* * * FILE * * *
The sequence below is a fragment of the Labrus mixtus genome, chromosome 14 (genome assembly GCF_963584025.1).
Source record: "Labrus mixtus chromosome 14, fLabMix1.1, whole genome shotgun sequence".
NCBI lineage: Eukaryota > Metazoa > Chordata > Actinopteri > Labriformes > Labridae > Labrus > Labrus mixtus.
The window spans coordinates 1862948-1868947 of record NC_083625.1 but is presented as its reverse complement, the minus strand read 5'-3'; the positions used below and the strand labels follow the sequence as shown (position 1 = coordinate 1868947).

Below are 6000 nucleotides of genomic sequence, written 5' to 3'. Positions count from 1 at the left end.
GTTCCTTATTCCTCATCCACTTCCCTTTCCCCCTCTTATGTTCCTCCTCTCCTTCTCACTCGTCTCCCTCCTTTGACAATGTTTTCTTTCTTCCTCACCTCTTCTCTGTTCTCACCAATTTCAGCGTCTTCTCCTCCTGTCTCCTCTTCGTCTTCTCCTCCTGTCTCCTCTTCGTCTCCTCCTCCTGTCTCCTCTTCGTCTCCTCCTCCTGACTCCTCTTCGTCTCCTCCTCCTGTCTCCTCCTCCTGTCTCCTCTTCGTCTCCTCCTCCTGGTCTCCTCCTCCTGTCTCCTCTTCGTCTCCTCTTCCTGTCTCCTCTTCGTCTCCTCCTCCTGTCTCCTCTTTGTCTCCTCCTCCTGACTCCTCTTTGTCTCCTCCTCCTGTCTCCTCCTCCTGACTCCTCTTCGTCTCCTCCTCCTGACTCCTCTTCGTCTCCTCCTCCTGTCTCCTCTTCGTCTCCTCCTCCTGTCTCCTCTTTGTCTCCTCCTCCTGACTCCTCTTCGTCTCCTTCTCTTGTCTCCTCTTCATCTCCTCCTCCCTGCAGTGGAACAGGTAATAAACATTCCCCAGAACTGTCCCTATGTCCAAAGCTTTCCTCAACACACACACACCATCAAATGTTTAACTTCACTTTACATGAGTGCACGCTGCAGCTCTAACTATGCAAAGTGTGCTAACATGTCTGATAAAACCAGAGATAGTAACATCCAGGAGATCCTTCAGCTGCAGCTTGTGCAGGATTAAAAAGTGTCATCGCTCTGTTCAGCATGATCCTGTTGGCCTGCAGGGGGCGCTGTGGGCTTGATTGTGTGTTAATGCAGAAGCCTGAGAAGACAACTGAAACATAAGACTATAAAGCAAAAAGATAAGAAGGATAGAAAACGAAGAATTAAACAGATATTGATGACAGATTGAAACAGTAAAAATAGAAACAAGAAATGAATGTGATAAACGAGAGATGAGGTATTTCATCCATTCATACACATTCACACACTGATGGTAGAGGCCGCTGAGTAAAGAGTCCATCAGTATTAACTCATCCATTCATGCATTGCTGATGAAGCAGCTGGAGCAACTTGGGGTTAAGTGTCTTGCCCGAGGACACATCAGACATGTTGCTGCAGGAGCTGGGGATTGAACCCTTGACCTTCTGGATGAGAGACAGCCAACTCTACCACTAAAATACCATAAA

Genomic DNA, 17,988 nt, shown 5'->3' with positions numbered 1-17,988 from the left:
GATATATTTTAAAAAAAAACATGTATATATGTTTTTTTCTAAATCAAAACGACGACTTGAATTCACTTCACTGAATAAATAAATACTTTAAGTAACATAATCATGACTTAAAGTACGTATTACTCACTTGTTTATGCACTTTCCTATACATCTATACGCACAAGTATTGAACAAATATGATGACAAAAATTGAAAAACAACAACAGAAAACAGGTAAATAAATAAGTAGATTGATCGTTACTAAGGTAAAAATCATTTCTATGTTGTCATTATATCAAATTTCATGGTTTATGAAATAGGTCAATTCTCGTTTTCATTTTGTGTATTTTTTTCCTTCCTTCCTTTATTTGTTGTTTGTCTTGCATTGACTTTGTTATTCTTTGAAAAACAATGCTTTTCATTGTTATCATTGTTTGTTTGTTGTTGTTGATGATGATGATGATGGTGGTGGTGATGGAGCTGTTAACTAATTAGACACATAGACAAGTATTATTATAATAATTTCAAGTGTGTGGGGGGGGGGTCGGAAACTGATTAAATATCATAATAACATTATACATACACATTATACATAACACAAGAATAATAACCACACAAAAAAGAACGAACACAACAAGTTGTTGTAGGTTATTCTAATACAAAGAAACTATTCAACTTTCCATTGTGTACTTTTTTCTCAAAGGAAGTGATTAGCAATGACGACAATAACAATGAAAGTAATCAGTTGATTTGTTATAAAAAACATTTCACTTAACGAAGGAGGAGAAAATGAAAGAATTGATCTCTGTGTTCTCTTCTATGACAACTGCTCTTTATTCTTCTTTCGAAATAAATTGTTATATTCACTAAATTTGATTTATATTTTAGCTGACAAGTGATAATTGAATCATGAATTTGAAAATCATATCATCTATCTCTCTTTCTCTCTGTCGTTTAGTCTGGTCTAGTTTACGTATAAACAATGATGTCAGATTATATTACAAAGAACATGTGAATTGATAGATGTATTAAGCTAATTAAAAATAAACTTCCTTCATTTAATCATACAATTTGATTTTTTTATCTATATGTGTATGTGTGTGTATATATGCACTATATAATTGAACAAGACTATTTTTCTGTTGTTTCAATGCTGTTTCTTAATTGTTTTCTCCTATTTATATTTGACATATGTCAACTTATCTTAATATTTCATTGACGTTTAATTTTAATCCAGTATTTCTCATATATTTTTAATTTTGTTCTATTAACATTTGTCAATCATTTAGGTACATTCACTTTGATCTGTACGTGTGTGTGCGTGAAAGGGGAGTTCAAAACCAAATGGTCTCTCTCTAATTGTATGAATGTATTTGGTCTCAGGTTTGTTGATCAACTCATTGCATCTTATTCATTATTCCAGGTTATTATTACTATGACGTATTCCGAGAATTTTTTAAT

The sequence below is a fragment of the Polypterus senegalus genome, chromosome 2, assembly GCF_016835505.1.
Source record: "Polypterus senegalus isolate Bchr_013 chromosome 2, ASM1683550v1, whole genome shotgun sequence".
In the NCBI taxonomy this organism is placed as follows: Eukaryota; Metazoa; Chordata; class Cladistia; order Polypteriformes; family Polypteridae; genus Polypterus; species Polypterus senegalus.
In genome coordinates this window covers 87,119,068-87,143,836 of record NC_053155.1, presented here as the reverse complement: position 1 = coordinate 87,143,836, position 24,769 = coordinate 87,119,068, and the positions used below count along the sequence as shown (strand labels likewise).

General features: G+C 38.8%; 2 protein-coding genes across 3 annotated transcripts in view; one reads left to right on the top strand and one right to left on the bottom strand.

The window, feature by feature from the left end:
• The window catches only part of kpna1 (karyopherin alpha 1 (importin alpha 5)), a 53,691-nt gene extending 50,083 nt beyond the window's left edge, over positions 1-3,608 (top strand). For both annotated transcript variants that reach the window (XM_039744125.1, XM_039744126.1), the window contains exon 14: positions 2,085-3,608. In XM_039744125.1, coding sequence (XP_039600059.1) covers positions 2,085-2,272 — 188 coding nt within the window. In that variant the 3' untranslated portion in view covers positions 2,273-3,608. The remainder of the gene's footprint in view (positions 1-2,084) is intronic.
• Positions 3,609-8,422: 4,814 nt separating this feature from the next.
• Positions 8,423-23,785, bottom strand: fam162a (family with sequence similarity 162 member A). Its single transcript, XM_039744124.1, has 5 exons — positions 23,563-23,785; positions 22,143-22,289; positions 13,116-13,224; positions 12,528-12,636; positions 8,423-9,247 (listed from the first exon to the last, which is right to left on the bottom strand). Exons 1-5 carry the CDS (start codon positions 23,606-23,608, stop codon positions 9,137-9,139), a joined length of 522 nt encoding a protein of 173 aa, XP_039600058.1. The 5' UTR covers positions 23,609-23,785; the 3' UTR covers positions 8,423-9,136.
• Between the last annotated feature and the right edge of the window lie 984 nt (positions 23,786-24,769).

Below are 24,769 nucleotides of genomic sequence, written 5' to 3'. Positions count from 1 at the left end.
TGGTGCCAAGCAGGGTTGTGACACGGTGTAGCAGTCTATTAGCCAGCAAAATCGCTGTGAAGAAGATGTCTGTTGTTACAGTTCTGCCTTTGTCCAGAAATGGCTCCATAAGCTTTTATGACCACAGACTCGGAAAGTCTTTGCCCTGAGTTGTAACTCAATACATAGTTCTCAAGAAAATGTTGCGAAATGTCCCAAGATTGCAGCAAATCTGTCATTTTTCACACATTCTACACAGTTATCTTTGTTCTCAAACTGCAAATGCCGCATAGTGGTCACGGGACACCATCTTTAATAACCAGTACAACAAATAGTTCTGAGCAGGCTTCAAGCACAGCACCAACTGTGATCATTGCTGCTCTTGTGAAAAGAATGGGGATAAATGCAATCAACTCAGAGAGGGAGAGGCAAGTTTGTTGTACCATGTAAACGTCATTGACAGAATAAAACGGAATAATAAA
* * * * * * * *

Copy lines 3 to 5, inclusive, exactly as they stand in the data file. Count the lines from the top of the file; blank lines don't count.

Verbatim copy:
NCBI lineage: Eukaryota > Metazoa > Chordata > Actinopteri > Labriformes > Labridae > Labrus > Labrus mixtus.
The window spans coordinates 1862948-1868947 of record NC_083625.1 but is presented as its reverse complement, the minus strand read 5'-3'; the positions used below and the strand labels follow the sequence as shown (position 1 = coordinate 1868947).

Below are 6000 nucleotides of genomic sequence, written 5' to 3'. Positions count from 1 at the left end.